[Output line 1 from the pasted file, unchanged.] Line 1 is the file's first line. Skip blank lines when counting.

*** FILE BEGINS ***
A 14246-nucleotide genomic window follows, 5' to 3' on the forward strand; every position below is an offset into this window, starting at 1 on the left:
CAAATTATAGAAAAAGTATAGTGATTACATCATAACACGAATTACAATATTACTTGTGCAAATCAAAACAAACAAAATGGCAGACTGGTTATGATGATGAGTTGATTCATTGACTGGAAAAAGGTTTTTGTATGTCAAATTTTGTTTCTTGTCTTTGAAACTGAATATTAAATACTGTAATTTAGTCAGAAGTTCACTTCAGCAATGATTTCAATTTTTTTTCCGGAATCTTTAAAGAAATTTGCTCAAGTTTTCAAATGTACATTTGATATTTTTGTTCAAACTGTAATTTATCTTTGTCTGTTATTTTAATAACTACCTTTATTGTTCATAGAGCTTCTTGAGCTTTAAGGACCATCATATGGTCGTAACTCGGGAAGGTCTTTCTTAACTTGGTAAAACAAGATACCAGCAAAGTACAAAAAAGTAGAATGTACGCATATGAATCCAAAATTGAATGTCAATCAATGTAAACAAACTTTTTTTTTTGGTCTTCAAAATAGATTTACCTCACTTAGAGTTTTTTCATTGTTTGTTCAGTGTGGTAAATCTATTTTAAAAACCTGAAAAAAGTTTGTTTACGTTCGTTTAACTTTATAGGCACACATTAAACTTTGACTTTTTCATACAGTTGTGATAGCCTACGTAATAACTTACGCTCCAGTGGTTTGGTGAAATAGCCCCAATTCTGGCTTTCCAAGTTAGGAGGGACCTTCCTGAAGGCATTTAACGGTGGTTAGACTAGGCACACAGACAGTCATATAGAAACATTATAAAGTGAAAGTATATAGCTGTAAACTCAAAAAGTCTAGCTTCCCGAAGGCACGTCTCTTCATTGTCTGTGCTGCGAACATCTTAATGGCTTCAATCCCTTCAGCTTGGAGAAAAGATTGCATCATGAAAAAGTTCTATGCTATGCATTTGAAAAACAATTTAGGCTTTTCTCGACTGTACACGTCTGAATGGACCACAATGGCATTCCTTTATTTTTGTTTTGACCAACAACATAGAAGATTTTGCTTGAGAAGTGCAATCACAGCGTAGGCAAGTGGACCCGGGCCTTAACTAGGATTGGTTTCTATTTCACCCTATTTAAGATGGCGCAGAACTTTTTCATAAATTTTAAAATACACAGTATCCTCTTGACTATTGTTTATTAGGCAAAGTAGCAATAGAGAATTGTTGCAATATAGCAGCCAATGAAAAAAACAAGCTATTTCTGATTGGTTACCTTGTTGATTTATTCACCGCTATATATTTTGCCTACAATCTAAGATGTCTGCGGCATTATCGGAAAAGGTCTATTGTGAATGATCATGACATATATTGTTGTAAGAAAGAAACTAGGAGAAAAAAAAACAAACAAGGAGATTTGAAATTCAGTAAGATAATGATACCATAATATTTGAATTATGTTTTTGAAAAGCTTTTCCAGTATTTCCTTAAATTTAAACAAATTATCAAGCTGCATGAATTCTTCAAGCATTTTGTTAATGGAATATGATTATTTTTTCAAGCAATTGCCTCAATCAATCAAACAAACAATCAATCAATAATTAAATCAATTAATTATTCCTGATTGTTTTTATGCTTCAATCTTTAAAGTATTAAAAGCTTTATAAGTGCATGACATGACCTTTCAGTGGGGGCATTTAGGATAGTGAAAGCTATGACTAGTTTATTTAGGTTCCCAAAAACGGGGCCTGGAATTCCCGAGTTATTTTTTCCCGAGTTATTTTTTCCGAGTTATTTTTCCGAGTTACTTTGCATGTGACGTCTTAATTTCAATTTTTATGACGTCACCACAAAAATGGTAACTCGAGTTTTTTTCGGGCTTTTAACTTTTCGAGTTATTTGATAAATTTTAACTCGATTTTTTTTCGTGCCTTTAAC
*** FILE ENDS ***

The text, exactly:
A 14246-nucleotide genomic window follows, 5' to 3' on the forward strand; every position below is an offset into this window, starting at 1 on the left: